Brand and marketing teams often drive new customer experience transformation initiatives. But, in my years of leading the training function of some well-recognized luxury brands, I found they frequently forget to include the front-line customer ambassadors: sales and customer service teams. The sales and customer service associates are the “bookends” of the customer journey. Sales associates are usually the first point of contact your customer has with the brand and customer service associates support the end stage of the customer experience. More often than not, I had to chase down the directors of the marketing, product and brand teams to find out what new customer initiatives were in play.  My goal was to ensure that the transformed customer experience cycle included our customer-facing teams.

Continue reading “LuxeCX Roundtable: Transforming the Customer Experience Means Transforming the Sales and Support Teams”

Are You a Luxury Customer?

MirrorOne of the most difficult challenges in training luxury sales associates, is that they feel disconnected to the customer. They don’t live the “high class” lifestyle they believe their customers revel in. They could never imagine themselves paying so much money for a “frivolous” item. They may even decide a certain customer would never be interested in a high-end brand based simply on how that customer is dressed or what car he or she is driving.

Many of us don’t see ourselves as a luxury customer. Indeed, in a rather humorous piece for the New York Times called “So You’ve Wandered Into a Too Expensive Store,” the comedy writer, Monica Heisey explains the sense of panic that can ensue when you walk into an upscale store:

The air smelled too good; there were too few items on the shelves. By the time you’d touched the first wafer-thin turtleneck, you knew: This is a too-expensive shop.

Heisey then shares some tips on how deal with this embarrassing situation, including asking the salesperson to find another size as a diversionary tactic so she can make a quick exit.

Continue reading “Are You a Luxury Customer?”

Luxury isn’t snobby, it’s inviting.

I’m currently reading Excellence Wins: A No-Nonsense Guide to Becoming the Best in a World of Compromise by Horst Schulze (co-founder of The Ritz-Carlton Company). So many wonderful ideas and words of wisdom from someone who laid the foundation for service par excellence!

This quote from the book sums up my approach to luxury “Elegance without warmth is arrogance.” Luxury should never be snobby; it should always be inviting.

Below is a link to a previous post about a study that showed while a snobby approach to luxury selling might result in increased sales, the increase is temporary. Ultimately, customers reject this strategy and leave the brand.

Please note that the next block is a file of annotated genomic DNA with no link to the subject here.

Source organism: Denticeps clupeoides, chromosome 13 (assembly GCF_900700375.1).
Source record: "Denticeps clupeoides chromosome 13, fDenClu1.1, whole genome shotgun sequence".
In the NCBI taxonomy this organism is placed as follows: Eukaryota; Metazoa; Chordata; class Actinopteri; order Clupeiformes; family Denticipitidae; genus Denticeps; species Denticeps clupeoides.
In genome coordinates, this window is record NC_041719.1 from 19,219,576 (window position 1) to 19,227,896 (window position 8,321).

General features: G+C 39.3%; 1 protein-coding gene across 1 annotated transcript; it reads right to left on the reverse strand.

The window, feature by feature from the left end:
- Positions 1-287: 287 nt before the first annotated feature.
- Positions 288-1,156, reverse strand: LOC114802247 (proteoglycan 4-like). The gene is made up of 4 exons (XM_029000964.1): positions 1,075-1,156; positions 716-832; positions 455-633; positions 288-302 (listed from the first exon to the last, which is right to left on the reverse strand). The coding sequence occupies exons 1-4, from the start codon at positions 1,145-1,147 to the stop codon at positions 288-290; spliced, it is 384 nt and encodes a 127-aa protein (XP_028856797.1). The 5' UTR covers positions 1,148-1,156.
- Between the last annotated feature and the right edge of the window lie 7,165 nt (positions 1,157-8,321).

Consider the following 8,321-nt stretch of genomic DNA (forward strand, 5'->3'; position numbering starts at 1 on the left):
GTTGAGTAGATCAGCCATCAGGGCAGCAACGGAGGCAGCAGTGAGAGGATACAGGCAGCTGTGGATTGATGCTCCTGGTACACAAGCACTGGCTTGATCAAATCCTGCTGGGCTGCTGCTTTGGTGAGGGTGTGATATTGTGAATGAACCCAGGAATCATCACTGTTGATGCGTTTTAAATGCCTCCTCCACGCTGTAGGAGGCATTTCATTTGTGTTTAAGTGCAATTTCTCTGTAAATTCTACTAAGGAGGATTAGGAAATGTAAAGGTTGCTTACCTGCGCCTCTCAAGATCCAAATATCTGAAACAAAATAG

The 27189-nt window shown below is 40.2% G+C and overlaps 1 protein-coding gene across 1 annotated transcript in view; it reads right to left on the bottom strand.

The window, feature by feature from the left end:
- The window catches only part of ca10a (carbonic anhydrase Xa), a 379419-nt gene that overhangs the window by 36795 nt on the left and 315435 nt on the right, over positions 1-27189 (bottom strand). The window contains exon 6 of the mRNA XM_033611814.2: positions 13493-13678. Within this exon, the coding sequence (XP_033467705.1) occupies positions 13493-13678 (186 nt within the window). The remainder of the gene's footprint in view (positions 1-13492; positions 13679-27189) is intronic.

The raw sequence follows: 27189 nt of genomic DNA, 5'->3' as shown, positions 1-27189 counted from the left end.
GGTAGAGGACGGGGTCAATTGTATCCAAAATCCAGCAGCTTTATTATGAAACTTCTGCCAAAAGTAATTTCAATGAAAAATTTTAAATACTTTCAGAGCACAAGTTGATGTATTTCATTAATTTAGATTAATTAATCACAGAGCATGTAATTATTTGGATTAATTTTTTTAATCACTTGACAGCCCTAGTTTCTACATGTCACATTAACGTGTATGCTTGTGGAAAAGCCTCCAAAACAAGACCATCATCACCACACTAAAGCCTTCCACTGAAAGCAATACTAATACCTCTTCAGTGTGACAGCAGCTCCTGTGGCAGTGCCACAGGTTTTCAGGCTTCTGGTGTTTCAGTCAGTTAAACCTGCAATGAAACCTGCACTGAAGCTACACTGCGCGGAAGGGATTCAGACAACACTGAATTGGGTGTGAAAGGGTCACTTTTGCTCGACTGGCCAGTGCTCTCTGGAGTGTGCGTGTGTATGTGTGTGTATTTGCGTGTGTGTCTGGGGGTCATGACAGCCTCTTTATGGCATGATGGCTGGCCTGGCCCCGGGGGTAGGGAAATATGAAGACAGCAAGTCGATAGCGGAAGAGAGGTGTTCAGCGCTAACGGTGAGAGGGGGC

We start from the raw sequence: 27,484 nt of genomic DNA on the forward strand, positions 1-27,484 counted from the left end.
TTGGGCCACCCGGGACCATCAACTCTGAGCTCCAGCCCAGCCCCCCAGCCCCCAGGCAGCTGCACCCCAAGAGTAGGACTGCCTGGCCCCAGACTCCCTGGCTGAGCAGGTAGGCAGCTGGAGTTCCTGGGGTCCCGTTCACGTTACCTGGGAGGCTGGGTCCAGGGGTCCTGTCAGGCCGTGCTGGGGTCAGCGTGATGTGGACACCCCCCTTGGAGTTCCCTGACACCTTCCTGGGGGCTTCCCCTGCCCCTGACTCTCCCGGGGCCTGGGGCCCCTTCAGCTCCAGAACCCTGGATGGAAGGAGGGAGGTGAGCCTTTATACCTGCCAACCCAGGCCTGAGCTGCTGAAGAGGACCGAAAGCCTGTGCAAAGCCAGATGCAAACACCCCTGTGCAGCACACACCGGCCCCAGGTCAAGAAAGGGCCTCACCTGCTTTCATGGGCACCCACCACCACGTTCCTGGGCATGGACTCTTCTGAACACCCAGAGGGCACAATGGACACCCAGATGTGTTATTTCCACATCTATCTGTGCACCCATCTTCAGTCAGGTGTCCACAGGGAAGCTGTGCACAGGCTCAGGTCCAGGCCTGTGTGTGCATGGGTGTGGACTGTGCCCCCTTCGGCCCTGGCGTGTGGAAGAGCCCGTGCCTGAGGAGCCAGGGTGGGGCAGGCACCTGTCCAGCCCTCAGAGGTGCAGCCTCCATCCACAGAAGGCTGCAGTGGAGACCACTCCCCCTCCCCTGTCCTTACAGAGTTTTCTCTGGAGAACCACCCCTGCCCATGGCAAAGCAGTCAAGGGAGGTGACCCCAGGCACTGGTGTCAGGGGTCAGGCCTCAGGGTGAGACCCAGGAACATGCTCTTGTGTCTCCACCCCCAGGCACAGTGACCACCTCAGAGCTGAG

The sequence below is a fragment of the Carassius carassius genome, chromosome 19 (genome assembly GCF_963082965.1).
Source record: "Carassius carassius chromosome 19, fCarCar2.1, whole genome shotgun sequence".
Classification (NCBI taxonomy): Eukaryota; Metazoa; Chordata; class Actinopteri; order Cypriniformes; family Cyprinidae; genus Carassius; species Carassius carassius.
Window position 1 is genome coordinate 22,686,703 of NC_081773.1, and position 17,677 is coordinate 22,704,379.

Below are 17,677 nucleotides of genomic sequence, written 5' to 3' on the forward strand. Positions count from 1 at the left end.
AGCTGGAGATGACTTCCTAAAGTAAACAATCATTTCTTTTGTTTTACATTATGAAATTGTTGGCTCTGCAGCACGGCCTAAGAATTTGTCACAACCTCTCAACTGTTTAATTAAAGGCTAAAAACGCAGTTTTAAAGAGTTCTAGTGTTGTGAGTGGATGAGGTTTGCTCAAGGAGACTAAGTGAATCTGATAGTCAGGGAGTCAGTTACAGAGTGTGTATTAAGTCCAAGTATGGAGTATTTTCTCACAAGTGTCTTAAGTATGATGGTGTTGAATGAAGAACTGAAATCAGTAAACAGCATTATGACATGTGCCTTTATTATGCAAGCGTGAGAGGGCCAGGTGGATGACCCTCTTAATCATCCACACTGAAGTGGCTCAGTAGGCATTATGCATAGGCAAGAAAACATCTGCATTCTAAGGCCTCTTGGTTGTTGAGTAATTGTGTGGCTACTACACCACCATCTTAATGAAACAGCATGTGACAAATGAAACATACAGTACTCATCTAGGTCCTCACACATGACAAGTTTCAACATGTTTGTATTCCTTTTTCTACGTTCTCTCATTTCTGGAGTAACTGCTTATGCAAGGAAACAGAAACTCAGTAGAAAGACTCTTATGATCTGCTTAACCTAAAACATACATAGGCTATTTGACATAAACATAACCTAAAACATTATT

The Devil Sells Prada… and burns the customer!

 

 

 

Yours, Mine and Ours: Handling Mistakes

ImpossibleC’est impossible! That’s what our hostess exclaimed when my husband and I showed up for breakfast at the hotel we’d booked in Strasbourg, France. She didn’t mean it was impossible to have breakfast, she meant it was impossible for my husband to be there. Yet, there he was – alive and well – and hungry.

(Let me back up a bit. When we had checked into the hotel the day before, we discovered there had been a mix-up in our reservation. Though we booked a double-room for two, the hotel showed only a single room was reserved. The error was quickly resolved and we were told what time breakfast (which was included with the room) would be served.

Now back to breakfast. It was immediately apparent there had been no communication between the front desk and the restaurant regarding how many people from room 505 would be showing up for breakfast that morning. Luckily, it took only a short explanation in some broken French to clarify the misunderstanding, and my husband and I were soon enjoying fresh croissants and brioches.

Yet I kept thinking back to our hostess’ reaction, which had implied that we’d done something wrong. It reminded me of similar customer service situations I’d encountered that had been handled less than elegantly. Certainly, part of her reaction may have been cultural (service in European countries can differ from what we’re used to in the U.S.) Still, it prompted me to share some thoughts on how to handle customer misunderstandings—regardless of whether the customer is in the right or not.

Apologize and acknowledge